The Telegraph
Since 1st March, 1999
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Peace in the air, bullets fly

May 1: Snug in the comforting stirrings of normality in Kashmir, the country was today jolted out of bed by a grisly reminder of the price of peace.

Militants shot dead at least 22 people, including a nine-year-old girl, in a Jammu village late last night, shattering the recent calm days before the Prime Minister holds talks with Kashmiri separatists in Delhi and Srinagar.

“By singling out Hindus for such a major massacre, they (the militants) are sending a message to the entire Indian nation that this exercise (peace process) undertaken by the government is futile,” chief minister Ghulam Nabi Azad said.

The toll in Kulhan, Doda district, could rise with 10 others severely injured in the biggest massacre of Hindus in the state since 24 Pandits were gunned down near Shopian, Pulwama, in 2003.

The count for the night is already 35 with 13 Hindu shepherds being killed in the Lallan Galla forests of Udhampur district, where four bodies were found yesterday and nine more this morning.

Azad said the attack in Kulhan was meant to derail the upcoming peace talks. Prime Minister Manmohan Singh is to meet moderate Hurriyat leaders in Delhi on Wednesday for ice-breaking talks before he holds a wider, “round-table” conference in Srinagar later in the month.

Hurriyat chairman Mirwaiz Omar Farooq, condemning the killings, confirmed that all six members of the grouping’s moderate faction would be in Delhi on Wednesday for the talks.

The Prime Minister said: “(The) people of Kashmir have rejected and rebuffed terrorists repeatedly.”

Union home secretary V.K. Duggal cited a second possible reason for the massacre: the militants’ frustration at the high turnout and peaceful polling in the recent bypolls, which included Bhaderwah in Doda that sent Azad to the Assembly by a record margin.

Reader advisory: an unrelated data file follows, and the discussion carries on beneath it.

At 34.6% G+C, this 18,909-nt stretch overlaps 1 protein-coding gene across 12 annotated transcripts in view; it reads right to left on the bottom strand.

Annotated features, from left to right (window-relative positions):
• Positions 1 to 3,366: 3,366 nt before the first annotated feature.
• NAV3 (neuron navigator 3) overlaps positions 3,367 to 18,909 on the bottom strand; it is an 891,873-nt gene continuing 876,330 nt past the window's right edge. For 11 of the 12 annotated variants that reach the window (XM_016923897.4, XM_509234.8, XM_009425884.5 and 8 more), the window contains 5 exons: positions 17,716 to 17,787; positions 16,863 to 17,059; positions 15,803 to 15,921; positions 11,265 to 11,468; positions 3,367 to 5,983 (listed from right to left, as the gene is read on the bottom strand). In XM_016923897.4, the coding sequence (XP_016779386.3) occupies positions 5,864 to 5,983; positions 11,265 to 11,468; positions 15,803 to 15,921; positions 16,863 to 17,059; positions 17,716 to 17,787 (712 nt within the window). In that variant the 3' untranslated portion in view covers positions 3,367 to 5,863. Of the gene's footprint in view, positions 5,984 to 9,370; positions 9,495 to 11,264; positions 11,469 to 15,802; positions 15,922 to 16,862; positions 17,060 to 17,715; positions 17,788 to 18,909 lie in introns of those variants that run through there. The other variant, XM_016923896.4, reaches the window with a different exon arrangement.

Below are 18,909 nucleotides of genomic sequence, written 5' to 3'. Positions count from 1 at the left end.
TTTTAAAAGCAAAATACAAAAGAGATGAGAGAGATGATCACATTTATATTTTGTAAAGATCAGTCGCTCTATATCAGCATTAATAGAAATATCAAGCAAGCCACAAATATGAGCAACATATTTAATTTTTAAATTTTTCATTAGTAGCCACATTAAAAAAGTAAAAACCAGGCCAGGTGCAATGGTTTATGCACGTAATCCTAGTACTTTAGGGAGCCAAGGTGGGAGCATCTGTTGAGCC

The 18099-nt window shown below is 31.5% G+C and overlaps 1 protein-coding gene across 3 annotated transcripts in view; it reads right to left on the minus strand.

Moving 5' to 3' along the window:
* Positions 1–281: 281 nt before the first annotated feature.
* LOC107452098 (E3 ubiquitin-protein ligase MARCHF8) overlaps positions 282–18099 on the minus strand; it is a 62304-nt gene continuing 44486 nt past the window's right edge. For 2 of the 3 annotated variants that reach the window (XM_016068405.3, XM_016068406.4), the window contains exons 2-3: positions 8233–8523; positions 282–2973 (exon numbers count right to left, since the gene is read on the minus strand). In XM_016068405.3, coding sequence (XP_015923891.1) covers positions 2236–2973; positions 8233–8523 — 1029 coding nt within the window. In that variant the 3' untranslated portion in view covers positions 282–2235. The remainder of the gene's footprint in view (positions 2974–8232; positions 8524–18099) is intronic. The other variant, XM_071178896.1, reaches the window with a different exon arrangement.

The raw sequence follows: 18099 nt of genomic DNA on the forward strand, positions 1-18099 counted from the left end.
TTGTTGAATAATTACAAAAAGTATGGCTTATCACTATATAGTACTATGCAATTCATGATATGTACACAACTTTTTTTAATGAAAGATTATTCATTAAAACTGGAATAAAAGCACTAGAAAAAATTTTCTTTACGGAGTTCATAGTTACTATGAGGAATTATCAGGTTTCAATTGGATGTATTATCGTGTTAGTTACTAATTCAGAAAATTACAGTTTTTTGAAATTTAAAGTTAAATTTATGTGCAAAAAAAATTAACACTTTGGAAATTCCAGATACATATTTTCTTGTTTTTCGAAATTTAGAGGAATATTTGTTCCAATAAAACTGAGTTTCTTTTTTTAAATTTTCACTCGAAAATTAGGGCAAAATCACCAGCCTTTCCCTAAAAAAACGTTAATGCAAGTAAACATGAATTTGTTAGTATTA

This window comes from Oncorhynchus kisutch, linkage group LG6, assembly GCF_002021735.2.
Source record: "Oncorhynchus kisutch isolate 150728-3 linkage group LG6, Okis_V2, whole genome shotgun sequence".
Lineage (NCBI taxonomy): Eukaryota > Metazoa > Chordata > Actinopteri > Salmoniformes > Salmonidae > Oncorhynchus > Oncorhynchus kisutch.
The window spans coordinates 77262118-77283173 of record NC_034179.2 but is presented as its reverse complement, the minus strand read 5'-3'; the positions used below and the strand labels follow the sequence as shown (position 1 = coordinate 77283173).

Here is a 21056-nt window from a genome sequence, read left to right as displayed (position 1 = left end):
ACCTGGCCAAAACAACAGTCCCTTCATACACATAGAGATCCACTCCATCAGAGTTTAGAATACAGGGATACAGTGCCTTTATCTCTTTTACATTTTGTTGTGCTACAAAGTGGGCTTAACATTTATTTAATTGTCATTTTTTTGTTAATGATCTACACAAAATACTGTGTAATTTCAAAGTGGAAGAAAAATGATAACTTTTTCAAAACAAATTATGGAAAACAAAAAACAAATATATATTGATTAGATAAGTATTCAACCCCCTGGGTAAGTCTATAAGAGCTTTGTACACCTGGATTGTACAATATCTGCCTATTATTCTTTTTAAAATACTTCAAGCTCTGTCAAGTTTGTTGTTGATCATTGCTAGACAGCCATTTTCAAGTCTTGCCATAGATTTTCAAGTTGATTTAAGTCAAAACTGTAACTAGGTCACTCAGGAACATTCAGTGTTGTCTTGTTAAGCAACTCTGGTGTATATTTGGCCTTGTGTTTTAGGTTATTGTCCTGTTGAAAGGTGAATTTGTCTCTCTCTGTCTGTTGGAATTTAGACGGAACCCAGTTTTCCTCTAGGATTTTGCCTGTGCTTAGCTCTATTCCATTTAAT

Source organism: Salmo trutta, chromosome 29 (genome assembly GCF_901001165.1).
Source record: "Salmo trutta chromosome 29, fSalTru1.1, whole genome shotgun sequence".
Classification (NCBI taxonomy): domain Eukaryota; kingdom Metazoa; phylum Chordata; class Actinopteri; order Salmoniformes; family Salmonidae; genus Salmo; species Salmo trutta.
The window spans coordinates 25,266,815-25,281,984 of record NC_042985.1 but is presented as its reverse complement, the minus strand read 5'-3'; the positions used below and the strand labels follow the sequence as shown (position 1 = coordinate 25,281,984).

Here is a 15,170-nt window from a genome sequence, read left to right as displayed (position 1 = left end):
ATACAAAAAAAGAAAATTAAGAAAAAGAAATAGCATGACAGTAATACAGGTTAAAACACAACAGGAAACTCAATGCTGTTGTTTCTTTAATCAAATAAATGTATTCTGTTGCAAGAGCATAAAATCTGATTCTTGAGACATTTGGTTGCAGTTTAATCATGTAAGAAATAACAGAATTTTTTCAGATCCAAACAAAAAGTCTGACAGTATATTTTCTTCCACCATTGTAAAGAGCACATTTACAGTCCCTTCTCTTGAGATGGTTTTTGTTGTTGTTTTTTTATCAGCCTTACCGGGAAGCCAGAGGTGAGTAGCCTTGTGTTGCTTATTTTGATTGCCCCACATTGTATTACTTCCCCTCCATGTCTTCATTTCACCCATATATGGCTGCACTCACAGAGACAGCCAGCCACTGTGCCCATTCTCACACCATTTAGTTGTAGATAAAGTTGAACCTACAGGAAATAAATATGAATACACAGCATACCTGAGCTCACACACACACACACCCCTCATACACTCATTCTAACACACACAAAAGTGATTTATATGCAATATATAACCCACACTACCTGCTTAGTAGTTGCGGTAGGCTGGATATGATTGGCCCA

The attack also comes a day ahead of Tuesday’s meeting between Indian and Pakistani officials in Delhi to discuss new bus and truck services between the two Kashmirs and meeting points for families on the Line of Control.

The militants arrived shortly after midnight, one of the injured said from his hospital bed. Some of them wore combat dress, so when they asked all Hindu residents to gather outside headman Gopi Chand’s home, the villagers suspected nothing.

“As we were assembling there, they began shooting. People were screaming and running. I saw many die before my eyes,” Gian Chand said. “It lasted about five minutes.”

Most of the victims, dead or wounded, were hit in their chests while a few were shot in the back as they tried to flee the carnage.

Azad appealed to the state’s Muslim clerics to issue a “fatwa” against militants, citing how some imams in Hyderabad have criticised the Taliban for killing Indian telecom engineer K. Suryanarayana in Afghanistan.

The chief minister promised to deploy more forces in the mountains. “The people will be provided all sorts of protection. We will also strengthen the village defence committees and equip them with automatic weapons.”

Intelligence agencies fear that such attacks will rise in the run-up to the round-table conference and the Prime Minister’s possible Pakistan visit in late July-August.

Both military intelligence and internal security agencies say infiltration this April has been higher than that in the same month last year.

Inspector-general of police S.P. Vaid blamed the Pakistan-based Lashkar-e-Toiba for the massacre, which has been disowned by the largest Kashmiri militant group, Hizb-ul Mujahideen.

“We strongly condemn these killings which seem to be a conspiracy of Indian security agencies to malign the ongoing freedom struggle,” a Hizb spokesman said.

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